Nov. 26 is Small Business Saturday, which the federal government describes as "a day to celebrate and support small businesses and all they do for their communities."
But our celebration of small business should not blind us to economic realities.
One of the most important initiatives to boost economic growth is corporate tax reform that lowers effective rates, especially on companies that invest in research and development or compete in overseas markets.
Unfortunately, opposition from the small-business lobby, including the National Federation of Independent Businesses, threatens to scuttle this effort.
America should be proud of its small business men and women. They take risks to bring the kinds of products and services to market that consumers value. Just as important, because every Fortune 500 company started as a small company, the continued ability to start firms is vital to the creation of new national champions.
However, America should also be proud of its large corporations.
Companies like Caterpillar, General Motors, IBM and Apple have revolutionized economic management, brought new products to market, created jobs for hundreds of thousands of workers and have also been bedrocks of the communities they operate in.
Because most small businesses are organized as sole proprietors, partnerships or Subchapter S corporations, they do not pay corporate income tax. Instead, their income "passes through" the firm and appears directly on their owners' individual tax returns, where it is taxed as normal income.
As a result, they pay less tax than would the owner of a Subchapter C corporation where income is taxed twice — once at the corporate level and again at the individual level when owners pay taxes on dividends and capital gains.
The small-firm lobby is resisting corporate tax reform because it would lower income tax rates for corporations, not for individuals, thereby reducing their existing tax advantage.
Americans should be wary when government gives preferential treatment to some industries because of political considerations. All things being equal, tax policy should not try to influence decisions such as what business form a firm chooses or whether it borrows or issues stock.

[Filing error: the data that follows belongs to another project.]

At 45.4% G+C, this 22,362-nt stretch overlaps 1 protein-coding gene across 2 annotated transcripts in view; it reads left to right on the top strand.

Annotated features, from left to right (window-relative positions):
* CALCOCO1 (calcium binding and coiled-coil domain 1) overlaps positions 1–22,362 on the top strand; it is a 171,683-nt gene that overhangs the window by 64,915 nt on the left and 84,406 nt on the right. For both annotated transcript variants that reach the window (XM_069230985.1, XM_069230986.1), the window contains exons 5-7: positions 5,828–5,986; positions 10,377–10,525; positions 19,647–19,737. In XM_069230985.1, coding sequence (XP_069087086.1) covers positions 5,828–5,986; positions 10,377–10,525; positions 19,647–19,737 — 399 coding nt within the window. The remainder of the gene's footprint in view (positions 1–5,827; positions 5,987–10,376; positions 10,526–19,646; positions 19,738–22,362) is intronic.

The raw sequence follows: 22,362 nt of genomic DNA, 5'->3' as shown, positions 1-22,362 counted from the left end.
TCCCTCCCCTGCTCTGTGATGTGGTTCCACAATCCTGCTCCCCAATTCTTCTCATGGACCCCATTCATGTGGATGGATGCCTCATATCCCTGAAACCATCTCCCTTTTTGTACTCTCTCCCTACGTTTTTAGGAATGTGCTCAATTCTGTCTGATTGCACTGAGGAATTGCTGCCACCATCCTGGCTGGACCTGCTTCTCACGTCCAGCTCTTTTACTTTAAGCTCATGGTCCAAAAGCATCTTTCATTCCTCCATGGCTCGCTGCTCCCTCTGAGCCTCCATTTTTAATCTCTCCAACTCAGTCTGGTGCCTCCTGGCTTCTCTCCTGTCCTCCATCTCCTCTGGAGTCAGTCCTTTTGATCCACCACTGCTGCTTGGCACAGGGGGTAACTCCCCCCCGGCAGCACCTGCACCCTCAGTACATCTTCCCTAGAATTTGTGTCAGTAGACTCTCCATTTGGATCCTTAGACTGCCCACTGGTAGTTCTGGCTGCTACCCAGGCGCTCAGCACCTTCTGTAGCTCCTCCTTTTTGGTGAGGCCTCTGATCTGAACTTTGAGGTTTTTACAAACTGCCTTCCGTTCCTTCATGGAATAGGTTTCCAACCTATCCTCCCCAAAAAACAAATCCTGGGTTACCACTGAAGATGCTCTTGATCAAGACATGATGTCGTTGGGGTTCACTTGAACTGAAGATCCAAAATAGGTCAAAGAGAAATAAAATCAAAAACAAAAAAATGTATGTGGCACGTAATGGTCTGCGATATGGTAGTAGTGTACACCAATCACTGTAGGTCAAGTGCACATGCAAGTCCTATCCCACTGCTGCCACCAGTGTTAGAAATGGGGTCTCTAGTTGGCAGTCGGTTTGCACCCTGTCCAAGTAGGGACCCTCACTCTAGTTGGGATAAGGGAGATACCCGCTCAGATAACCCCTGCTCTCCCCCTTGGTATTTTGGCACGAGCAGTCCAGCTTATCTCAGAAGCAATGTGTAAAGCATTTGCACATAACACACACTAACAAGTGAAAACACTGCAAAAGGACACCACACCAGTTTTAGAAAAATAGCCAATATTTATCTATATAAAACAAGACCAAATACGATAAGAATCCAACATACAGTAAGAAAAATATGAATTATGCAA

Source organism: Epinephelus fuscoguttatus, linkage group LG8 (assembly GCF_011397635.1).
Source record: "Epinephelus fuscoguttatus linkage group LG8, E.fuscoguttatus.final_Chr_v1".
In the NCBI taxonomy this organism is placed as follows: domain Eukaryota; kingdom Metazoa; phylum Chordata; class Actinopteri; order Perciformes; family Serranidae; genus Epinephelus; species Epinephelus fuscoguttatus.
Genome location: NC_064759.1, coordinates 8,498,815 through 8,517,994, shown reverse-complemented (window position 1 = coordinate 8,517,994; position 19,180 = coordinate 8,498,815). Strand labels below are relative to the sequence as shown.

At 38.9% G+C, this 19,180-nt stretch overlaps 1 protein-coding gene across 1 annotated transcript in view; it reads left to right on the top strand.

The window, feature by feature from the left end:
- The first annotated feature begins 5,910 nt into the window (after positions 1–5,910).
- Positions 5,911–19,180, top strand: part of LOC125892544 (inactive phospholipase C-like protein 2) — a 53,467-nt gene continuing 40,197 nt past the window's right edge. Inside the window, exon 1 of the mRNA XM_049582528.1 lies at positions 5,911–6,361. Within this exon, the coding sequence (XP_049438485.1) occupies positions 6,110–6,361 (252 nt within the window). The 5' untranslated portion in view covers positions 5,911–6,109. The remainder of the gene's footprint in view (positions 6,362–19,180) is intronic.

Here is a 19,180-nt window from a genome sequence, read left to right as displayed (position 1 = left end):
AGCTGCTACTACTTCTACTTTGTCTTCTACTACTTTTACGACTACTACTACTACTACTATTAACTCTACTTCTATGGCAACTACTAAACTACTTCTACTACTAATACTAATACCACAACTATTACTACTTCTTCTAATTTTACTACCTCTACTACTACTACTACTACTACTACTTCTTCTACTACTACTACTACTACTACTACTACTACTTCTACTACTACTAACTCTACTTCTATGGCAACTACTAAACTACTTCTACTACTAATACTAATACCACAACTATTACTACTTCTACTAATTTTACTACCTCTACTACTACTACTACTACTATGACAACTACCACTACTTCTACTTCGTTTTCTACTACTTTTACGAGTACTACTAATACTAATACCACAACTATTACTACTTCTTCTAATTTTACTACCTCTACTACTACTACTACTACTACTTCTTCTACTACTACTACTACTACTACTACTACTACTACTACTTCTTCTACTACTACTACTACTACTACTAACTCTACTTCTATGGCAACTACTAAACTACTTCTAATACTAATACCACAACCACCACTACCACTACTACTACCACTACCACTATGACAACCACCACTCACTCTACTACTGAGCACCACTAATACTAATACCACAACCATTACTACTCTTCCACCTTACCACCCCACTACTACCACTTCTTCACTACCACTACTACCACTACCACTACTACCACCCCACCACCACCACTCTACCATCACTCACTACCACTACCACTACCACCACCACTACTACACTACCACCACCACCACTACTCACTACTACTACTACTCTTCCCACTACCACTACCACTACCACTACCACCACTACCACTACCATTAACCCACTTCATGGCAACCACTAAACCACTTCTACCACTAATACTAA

But current tax policy already favors small business with many provisions, such as bonus depreciation on new investment, targeted specifically to small firms.
Moreover, things are not always equal. We know that research and capital investment benefit society as a whole, not just the company that does it. Therefore, we subsidize it.
We also know that many of our corporations face strong competition both from imports here at home and when they try to sell into overseas markets. Much of this is because corporations doing business in America face the highest tax rates among developed countries. Furthermore, these high tax rates apply to foreign income when it is repatriated. This also strongly discourages foreign companies from locating in the United States.
A central goal of corporate tax reform is to reverse this tax disadvantage, making firms doing business in America more globally competitive while also making America a more attractive place for foreign firms to locate production.
In contrast, the majority of small businesses compete domestically against other small firms. As a result, they do not face a competitive disadvantage from tax policy compared to firms from other countries.
In fact, to the extent that they participate in the supply chains of companies that do face a tax disadvantage, lower corporate tax rates should benefit them as a group.
And all firms, large and small, will benefit from the stronger economic growth that greater investment and competitiveness delivers.
Finally, it is very possible that Congress will increase the tax incentives available to small businesses that invest in research and capital equipment. For example, the House Republicans' current tax proposal calls for immediate expensing of all capital investment, a provision that would benefit small and large businesses.
Despite its importance, the need to boost the international competitiveness of larger companies often gets overshadowed by our emotional attachment to small businesses.
Yet the former are the main drivers of the economy. From 1993 to 2010, companies with less than 20 employees accounted for only 15 percent of net job gains.
In contrast, firms with over 500 employees accounted for 38 percent of net job gains.
Moreover, compared with larger businesses, small companies are less productive, pay lower wages, export less, do less research and development, and provide less job security.
Although the small-business lobby is at the forefront of opposition to corporate tax reform, most pass-through businesses are large companies. Therefore, most of the benefit of reducing taxes on pass-through income will go to them.
Although firms making $100,000 or less filed 56.1 percent of the Subchapter S corporation and partnership tax returns in 2012, they accounted for only 12.3 percent of net business income from those groups. In contrast, companies with at least $10 million in assets earned 55 percent of business income.
If Congress truly wants to target small business for help it should focus on issues that have a disproportionate effect on them, like tax simplification and regulatory reform.
But what it shouldn't do is hold up needed reform for the sake of one special interest group.
Kennedy is a senior fellow at the Information Technology and Innovation Foundation (ITIF). He previously served as the chief economist for the U.S. Department of Commerce.
The views expressed by contributors are their own and not the views of The Hill.